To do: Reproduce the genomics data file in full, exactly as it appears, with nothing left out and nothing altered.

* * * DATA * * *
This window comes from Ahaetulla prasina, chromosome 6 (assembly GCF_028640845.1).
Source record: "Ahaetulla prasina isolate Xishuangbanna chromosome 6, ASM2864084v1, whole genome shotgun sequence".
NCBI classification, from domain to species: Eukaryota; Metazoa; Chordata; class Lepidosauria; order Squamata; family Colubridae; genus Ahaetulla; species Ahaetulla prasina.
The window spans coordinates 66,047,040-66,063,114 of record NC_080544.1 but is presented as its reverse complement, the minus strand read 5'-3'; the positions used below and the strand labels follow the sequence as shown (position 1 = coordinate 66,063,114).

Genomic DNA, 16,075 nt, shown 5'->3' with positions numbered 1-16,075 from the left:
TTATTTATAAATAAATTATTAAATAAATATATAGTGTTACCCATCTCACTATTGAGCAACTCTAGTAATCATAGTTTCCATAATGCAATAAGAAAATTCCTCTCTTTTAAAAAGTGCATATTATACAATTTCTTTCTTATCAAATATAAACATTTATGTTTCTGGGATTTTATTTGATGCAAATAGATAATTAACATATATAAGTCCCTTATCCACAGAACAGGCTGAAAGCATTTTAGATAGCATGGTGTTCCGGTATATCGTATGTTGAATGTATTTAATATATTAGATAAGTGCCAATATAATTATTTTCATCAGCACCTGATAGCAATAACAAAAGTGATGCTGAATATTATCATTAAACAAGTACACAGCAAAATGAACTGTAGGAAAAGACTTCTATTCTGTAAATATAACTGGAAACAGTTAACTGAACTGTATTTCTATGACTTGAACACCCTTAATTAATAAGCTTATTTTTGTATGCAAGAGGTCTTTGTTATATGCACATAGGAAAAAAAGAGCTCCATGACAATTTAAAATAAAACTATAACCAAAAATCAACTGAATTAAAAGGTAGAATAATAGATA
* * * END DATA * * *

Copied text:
This window comes from Ahaetulla prasina, chromosome 6 (assembly GCF_028640845.1).
Source record: "Ahaetulla prasina isolate Xishuangbanna chromosome 6, ASM2864084v1, whole genome shotgun sequence".
NCBI classification, from domain to species: Eukaryota; Metazoa; Chordata; class Lepidosauria; order Squamata; family Colubridae; genus Ahaetulla; species Ahaetulla prasina.
The window spans coordinates 66,047,040-66,063,114 of record NC_080544.1 but is presented as its reverse complement, the minus strand read 5'-3'; the positions used below and the strand labels follow the sequence as shown (position 1 = coordinate 66,063,114).

Genomic DNA, 16,075 nt, shown 5'->3' with positions numbered 1-16,075 from the left:
TTATTTATAAATAAATTATTAAATAAATATATAGTGTTACCCATCTCACTATTGAGCAACTCTAGTAATCATAGTTTCCATAATGCAATAAGAAAATTCCTCTCTTTTAAAAAGTGCATATTATACAATTTCTTTCTTATCAAATATAAACATTTATGTTTCTGGGATTTTATTTGATGCAAATAGATAATTAACATATATAAGTCCCTTATCCACAGAACAGGCTGAAAGCATTTTAGATAGCATGGTGTTCCGGTATATCGTATGTTGAATGTATTTAATATATTAGATAAGTGCCAATATAATTATTTTCATCAGCACCTGATAGCAATAACAAAAGTGATGCTGAATATTATCATTAAACAAGTACACAGCAAAATGAACTGTAGGAAAAGACTTCTATTCTGTAAATATAACTGGAAACAGTTAACTGAACTGTATTTCTATGACTTGAACACCCTTAATTAATAAGCTTATTTTTGTATGCAAGAGGTCTTTGTTATATGCACATAGGAAAAAAAGAGCTCCATGACAATTTAAAATAAAACTATAACCAAAAATCAACTGAATTAAAAGGTAGAATAATAGATA